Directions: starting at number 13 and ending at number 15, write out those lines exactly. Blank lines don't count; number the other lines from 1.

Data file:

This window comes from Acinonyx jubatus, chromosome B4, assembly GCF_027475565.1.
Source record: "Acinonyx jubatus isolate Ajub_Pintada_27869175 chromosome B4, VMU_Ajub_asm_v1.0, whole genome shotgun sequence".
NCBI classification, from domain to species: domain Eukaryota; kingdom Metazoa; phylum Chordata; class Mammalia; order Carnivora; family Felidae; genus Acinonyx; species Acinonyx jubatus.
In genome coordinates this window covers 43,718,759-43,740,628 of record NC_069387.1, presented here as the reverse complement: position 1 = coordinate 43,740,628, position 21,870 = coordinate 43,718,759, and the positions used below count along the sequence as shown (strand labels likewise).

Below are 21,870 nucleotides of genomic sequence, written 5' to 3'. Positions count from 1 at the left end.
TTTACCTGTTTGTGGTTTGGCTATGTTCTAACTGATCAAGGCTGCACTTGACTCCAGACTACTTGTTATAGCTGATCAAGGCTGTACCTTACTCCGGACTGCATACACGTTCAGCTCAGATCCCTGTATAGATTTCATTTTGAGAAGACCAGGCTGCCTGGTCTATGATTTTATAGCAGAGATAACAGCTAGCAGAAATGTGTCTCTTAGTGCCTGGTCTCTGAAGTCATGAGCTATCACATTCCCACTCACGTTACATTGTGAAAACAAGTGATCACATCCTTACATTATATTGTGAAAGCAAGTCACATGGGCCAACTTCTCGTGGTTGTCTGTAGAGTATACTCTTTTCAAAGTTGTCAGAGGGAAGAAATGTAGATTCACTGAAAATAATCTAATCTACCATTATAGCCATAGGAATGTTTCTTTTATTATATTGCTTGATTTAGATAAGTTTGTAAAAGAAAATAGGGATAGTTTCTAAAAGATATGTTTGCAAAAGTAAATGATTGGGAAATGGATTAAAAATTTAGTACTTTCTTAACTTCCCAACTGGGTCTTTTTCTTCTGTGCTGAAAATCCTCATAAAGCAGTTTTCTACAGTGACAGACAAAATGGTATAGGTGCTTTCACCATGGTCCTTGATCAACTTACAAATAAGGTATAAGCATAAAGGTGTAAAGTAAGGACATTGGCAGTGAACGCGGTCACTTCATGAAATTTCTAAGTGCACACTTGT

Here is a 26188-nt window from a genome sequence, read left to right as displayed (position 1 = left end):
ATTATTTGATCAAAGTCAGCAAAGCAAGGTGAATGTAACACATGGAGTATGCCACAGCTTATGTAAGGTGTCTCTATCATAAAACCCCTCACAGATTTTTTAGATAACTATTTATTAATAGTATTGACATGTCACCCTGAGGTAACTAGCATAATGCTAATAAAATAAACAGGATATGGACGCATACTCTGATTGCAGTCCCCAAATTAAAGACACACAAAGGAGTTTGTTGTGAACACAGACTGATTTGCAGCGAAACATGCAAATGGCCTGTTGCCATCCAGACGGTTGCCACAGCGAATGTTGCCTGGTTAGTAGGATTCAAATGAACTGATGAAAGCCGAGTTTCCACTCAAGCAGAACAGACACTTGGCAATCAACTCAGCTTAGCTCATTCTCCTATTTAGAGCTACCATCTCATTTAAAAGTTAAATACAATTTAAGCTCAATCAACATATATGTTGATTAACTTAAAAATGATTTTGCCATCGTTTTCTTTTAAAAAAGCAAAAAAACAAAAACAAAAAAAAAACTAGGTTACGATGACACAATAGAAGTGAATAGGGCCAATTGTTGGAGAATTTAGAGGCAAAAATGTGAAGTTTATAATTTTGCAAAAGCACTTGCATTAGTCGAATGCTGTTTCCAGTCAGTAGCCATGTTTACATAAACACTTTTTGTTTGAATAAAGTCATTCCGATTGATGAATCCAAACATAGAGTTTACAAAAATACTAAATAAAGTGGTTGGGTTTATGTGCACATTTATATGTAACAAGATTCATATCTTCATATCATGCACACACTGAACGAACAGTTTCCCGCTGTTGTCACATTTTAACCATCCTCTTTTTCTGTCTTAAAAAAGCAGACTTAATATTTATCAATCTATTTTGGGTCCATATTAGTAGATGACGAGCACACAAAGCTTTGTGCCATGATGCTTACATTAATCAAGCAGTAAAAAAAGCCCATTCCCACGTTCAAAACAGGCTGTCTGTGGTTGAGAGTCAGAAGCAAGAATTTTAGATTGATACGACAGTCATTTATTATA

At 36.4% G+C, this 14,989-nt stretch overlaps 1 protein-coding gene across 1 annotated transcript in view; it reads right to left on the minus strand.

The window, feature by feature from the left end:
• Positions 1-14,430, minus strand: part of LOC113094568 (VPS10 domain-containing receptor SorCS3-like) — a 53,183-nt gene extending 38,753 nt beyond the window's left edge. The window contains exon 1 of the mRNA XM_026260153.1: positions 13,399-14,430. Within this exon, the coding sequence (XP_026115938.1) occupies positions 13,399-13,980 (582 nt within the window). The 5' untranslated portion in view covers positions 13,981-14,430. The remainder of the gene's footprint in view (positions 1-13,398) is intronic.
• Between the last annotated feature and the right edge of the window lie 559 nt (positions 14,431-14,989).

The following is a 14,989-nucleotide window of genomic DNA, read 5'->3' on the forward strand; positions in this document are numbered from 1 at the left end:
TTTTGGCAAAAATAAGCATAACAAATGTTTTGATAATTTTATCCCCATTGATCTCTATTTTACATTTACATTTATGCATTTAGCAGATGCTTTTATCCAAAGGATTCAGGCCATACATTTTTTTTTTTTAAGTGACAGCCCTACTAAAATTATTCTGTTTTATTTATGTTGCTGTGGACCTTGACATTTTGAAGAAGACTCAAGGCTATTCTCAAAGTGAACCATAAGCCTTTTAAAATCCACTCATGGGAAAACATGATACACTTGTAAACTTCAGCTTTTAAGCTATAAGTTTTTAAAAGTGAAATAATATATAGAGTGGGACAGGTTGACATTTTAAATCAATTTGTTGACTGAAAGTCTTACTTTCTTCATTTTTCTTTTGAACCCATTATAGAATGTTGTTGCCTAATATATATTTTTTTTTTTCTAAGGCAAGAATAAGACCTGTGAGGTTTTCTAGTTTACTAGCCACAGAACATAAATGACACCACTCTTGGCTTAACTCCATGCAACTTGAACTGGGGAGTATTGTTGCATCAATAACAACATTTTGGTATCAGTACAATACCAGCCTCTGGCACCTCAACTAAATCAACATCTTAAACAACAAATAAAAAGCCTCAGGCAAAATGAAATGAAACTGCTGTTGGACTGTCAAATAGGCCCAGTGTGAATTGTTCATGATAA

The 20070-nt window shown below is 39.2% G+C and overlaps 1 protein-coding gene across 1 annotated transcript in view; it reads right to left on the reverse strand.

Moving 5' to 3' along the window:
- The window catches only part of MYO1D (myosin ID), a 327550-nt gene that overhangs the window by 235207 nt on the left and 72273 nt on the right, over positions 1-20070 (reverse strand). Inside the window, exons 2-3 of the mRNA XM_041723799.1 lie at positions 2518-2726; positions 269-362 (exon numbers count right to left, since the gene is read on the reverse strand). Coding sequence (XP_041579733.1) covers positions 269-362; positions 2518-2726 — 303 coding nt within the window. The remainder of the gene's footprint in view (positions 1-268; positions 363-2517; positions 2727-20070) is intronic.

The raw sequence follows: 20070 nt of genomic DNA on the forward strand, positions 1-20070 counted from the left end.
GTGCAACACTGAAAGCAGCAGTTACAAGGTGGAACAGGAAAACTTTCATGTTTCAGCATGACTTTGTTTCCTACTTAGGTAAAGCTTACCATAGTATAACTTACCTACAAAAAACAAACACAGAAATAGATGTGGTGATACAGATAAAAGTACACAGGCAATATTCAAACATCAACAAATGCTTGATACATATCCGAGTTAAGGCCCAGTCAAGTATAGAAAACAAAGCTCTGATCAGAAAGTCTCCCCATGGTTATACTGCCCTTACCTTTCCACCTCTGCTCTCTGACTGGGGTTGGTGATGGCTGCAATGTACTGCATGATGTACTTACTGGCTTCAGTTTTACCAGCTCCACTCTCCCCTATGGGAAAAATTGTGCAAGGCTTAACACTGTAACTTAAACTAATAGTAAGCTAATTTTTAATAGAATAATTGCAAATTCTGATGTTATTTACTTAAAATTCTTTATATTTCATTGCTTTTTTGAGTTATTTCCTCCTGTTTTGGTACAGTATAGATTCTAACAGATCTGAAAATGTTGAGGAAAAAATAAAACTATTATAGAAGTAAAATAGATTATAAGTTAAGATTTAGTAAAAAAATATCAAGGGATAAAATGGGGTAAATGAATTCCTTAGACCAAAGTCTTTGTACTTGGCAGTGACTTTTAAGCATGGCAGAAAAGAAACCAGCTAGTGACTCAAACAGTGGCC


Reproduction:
The following is a 14,989-nucleotide window of genomic DNA, read 5'->3' on the forward strand; positions in this document are numbered from 1 at the left end:
TTTTGGCAAAAATAAGCATAACAAATGTTTTGATAATTTTATCCCCATTGATCTCTATTTTACATTTACATTTATGCATTTAGCAGATGCTTTTATCCAAAGGATTCAGGCCATACATTTTTTTTTTTTAAGTGACAGCCCTACTAAAATTATTCTGTTTTATTTATGTTGCTGTGGACCTTGACATTTTGAAGAAGACTCAAGGCTATTCTCAAAGTGAACCATAAGCCTTTTAAAATCCACTCATGGGAAAACATGATACACTTGTAAACTTCAGCTTTTAAGCTATAAGTTTTTAAAAGTGAAATAATATATAGAGTGGGACAGGTTGACATTTTAAATCAATTTGTTGACTGAAAGTCTTACTTTCTTCATTTTTCTTTTGAACCCATTATAGAATGTTGTTGCCTAATATATATTTTTTTTTTTCTAAGGCAAGAATAAGACCTGTGAGGTTTTCTAGTTTACTAGCCACAGAACATAAATGACACCACTCTTGGCTTAACTCCATGCAACTTGAACTGGGGAGTATTGTTGCATCAATAACAACATTTTGGTATCAGTACAATACCAGCCTCTGGCACCTCAACTAAATCAACATCTTAAACAACAAATAAAAAGCCTCAGGCAAAATGAAATGAAACTGCTGTTGGACTGTCAAATAGGCCCAGTGTGAATTGTTCATGATAA

The 20070-nt window shown below is 39.2% G+C and overlaps 1 protein-coding gene across 1 annotated transcript in view; it reads right to left on the reverse strand.